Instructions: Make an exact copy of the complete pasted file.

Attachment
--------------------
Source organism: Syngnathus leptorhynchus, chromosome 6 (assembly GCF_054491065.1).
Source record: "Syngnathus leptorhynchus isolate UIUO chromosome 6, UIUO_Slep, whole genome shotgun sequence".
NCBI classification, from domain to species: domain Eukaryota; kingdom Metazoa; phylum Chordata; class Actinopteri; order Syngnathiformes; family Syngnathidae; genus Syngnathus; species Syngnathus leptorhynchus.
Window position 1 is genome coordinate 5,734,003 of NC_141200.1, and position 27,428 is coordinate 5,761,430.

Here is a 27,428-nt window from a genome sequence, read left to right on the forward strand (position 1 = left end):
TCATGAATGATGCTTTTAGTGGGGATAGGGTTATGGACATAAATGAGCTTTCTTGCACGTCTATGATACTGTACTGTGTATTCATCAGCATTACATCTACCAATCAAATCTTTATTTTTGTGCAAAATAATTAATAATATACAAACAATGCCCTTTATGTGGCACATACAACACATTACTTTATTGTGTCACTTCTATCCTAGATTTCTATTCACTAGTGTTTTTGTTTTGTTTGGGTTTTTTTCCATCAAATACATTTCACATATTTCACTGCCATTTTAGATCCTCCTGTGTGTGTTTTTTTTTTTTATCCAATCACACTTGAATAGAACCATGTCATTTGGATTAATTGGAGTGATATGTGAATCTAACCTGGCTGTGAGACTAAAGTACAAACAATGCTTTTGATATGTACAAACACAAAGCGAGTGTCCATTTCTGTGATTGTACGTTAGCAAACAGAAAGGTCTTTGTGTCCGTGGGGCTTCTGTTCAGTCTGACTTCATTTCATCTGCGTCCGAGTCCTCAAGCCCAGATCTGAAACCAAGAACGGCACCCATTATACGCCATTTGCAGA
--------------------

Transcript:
Source organism: Syngnathus leptorhynchus, chromosome 6 (assembly GCF_054491065.1).
Source record: "Syngnathus leptorhynchus isolate UIUO chromosome 6, UIUO_Slep, whole genome shotgun sequence".
NCBI classification, from domain to species: domain Eukaryota; kingdom Metazoa; phylum Chordata; class Actinopteri; order Syngnathiformes; family Syngnathidae; genus Syngnathus; species Syngnathus leptorhynchus.
Window position 1 is genome coordinate 5,734,003 of NC_141200.1, and position 27,428 is coordinate 5,761,430.

Here is a 27,428-nt window from a genome sequence, read left to right on the forward strand (position 1 = left end):
TCATGAATGATGCTTTTAGTGGGGATAGGGTTATGGACATAAATGAGCTTTCTTGCACGTCTATGATACTGTACTGTGTATTCATCAGCATTACATCTACCAATCAAATCTTTATTTTTGTGCAAAATAATTAATAATATACAAACAATGCCCTTTATGTGGCACATACAACACATTACTTTATTGTGTCACTTCTATCCTAGATTTCTATTCACTAGTGTTTTTGTTTTGTTTGGGTTTTTTTCCATCAAATACATTTCACATATTTCACTGCCATTTTAGATCCTCCTGTGTGTGTTTTTTTTTTTTATCCAATCACACTTGAATAGAACCATGTCATTTGGATTAATTGGAGTGATATGTGAATCTAACCTGGCTGTGAGACTAAAGTACAAACAATGCTTTTGATATGTACAAACACAAAGCGAGTGTCCATTTCTGTGATTGTACGTTAGCAAACAGAAAGGTCTTTGTGTCCGTGGGGCTTCTGTTCAGTCTGACTTCATTTCATCTGCGTCCGAGTCCTCAAGCCCAGATCTGAAACCAAGAACGGCACCCATTATACGCCATTTGCAGA